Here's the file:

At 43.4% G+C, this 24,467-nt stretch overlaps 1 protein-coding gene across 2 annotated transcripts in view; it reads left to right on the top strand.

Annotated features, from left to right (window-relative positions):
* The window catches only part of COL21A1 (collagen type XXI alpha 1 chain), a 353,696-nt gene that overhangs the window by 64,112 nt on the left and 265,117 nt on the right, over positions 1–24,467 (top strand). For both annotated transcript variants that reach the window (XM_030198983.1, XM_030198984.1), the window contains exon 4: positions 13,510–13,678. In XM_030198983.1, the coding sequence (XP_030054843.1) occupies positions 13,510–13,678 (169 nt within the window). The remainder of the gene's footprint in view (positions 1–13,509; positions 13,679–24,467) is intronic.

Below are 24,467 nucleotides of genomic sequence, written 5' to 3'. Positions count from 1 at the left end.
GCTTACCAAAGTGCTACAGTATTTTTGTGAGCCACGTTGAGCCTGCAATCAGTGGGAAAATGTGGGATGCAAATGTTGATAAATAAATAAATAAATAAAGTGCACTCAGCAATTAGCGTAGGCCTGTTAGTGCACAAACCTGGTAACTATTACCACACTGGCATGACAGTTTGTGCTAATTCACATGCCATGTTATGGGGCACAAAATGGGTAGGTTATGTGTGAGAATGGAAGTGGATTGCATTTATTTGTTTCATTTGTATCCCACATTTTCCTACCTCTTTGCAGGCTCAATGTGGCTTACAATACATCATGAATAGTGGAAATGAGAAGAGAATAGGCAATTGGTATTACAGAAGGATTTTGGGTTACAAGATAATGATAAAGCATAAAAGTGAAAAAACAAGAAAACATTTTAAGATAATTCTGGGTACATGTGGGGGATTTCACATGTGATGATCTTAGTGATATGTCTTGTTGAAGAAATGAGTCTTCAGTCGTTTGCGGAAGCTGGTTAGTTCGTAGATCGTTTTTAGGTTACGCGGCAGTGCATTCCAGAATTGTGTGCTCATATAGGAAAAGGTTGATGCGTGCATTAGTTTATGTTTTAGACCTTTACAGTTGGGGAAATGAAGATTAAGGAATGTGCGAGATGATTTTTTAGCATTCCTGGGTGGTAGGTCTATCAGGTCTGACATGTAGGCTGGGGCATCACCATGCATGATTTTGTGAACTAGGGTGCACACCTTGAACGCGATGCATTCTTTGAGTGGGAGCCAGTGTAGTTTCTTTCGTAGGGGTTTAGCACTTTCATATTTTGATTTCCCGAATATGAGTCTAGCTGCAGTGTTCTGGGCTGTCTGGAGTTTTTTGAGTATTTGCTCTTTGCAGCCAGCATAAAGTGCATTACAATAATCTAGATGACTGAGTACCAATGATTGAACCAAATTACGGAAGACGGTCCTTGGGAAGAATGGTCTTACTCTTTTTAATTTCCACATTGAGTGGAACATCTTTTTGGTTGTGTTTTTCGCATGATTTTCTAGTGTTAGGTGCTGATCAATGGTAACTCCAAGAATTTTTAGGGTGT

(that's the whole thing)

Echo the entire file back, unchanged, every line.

At 43.4% G+C, this 24,467-nt stretch overlaps 1 protein-coding gene across 2 annotated transcripts in view; it reads left to right on the top strand.

Annotated features, from left to right (window-relative positions):
* The window catches only part of COL21A1 (collagen type XXI alpha 1 chain), a 353,696-nt gene that overhangs the window by 64,112 nt on the left and 265,117 nt on the right, over positions 1–24,467 (top strand). For both annotated transcript variants that reach the window (XM_030198983.1, XM_030198984.1), the window contains exon 4: positions 13,510–13,678. In XM_030198983.1, the coding sequence (XP_030054843.1) occupies positions 13,510–13,678 (169 nt within the window). The remainder of the gene's footprint in view (positions 1–13,509; positions 13,679–24,467) is intronic.

Below are 24,467 nucleotides of genomic sequence, written 5' to 3'. Positions count from 1 at the left end.
GCTTACCAAAGTGCTACAGTATTTTTGTGAGCCACGTTGAGCCTGCAATCAGTGGGAAAATGTGGGATGCAAATGTTGATAAATAAATAAATAAATAAAGTGCACTCAGCAATTAGCGTAGGCCTGTTAGTGCACAAACCTGGTAACTATTACCACACTGGCATGACAGTTTGTGCTAATTCACATGCCATGTTATGGGGCACAAAATGGGTAGGTTATGTGTGAGAATGGAAGTGGATTGCATTTATTTGTTTCATTTGTATCCCACATTTTCCTACCTCTTTGCAGGCTCAATGTGGCTTACAATACATCATGAATAGTGGAAATGAGAAGAGAATAGGCAATTGGTATTACAGAAGGATTTTGGGTTACAAGATAATGATAAAGCATAAAAGTGAAAAAACAAGAAAACATTTTAAGATAATTCTGGGTACATGTGGGGGATTTCACATGTGATGATCTTAGTGATATGTCTTGTTGAAGAAATGAGTCTTCAGTCGTTTGCGGAAGCTGGTTAGTTCGTAGATCGTTTTTAGGTTACGCGGCAGTGCATTCCAGAATTGTGTGCTCATATAGGAAAAGGTTGATGCGTGCATTAGTTTATGTTTTAGACCTTTACAGTTGGGGAAATGAAGATTAAGGAATGTGCGAGATGATTTTTTAGCATTCCTGGGTGGTAGGTCTATCAGGTCTGACATGTAGGCTGGGGCATCACCATGCATGATTTTGTGAACTAGGGTGCACACCTTGAACGCGATGCATTCTTTGAGTGGGAGCCAGTGTAGTTTCTTTCGTAGGGGTTTAGCACTTTCATATTTTGATTTCCCGAATATGAGTCTAGCTGCAGTGTTCTGGGCTGTCTGGAGTTTTTTGAGTATTTGCTCTTTGCAGCCAGCATAAAGTGCATTACAATAATCTAGATGACTGAGTACCAATGATTGAACCAAATTACGGAAGACGGTCCTTGGGAAGAATGGTCTTACTCTTTTTAATTTCCACATTGAGTGGAACATCTTTTTGGTTGTGTTTTTCGCATGATTTTCTAGTGTTAGGTGCTGATCAATGGTAACTCCAAGAATTTTTAGGGTGT